• Travel: Describe the best route to get to your location (train, bus, taxi etc) and anything else they should know eg.,any transport vendors to avoid?.
  • Immigration: the difference between paid working/volunteering and what is permissible, including visa requirements.
  • Living options: Where the volunteer will live and if there are different options (including family considerations).
  • Legal issues: Who is legally responsible in the event of things going wrong. (See discussion at the end of this article regarding a Deed of Release)
  • Discipline: The organisation’s rules about persoanl conduct and the consequences of not abiding by  them (eg being asked to return to their home country).
  • Orientation: Consider having a program of orientation for people when they first arrive, or at a pre-trip event .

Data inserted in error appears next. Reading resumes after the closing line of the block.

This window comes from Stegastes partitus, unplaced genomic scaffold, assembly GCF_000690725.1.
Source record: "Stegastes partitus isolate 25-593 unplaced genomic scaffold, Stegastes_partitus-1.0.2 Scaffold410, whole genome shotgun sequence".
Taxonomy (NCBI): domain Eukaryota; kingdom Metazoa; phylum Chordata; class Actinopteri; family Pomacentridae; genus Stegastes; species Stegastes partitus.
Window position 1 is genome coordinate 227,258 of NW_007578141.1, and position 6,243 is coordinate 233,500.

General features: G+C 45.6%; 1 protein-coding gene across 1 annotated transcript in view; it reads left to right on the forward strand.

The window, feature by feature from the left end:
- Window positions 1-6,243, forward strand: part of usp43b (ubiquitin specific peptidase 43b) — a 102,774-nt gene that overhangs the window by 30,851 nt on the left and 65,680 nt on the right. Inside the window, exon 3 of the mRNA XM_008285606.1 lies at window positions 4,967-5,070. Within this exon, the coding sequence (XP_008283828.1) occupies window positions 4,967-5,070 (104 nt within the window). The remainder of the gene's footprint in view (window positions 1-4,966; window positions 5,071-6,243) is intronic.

• Costs: What will be covered by who and what it is expected that will be paid for eg food.
  • Schedule: The usual schedule and rhythm of life and what is expected eg special groups / services / evening meetings / small group participation.
  • Privacy: Any policies around sharing of material about the experience and obtaining consent to use the person’s picture and information in publicity, if needed.

It is important that where possible, you give your volunteers adequate training to prepare them for this exciting time. Cultural insights and training for their particular roles will help make the transition easier.  It may be good to consider some language training before and after they go with that as well.

Despite the training that is provided to volunteers, an organisation should make it clear that it cannot take on the responsibility for everything that happens while overseas. Organisations need to be careful to make clear that they are unable to take on the risk against situations like civil unrest, accidents, injuries and sickness. Nor can the oprganisation be expected to be responsible for events that might arise because a volunteer acted outside the applicable rules and guidelines.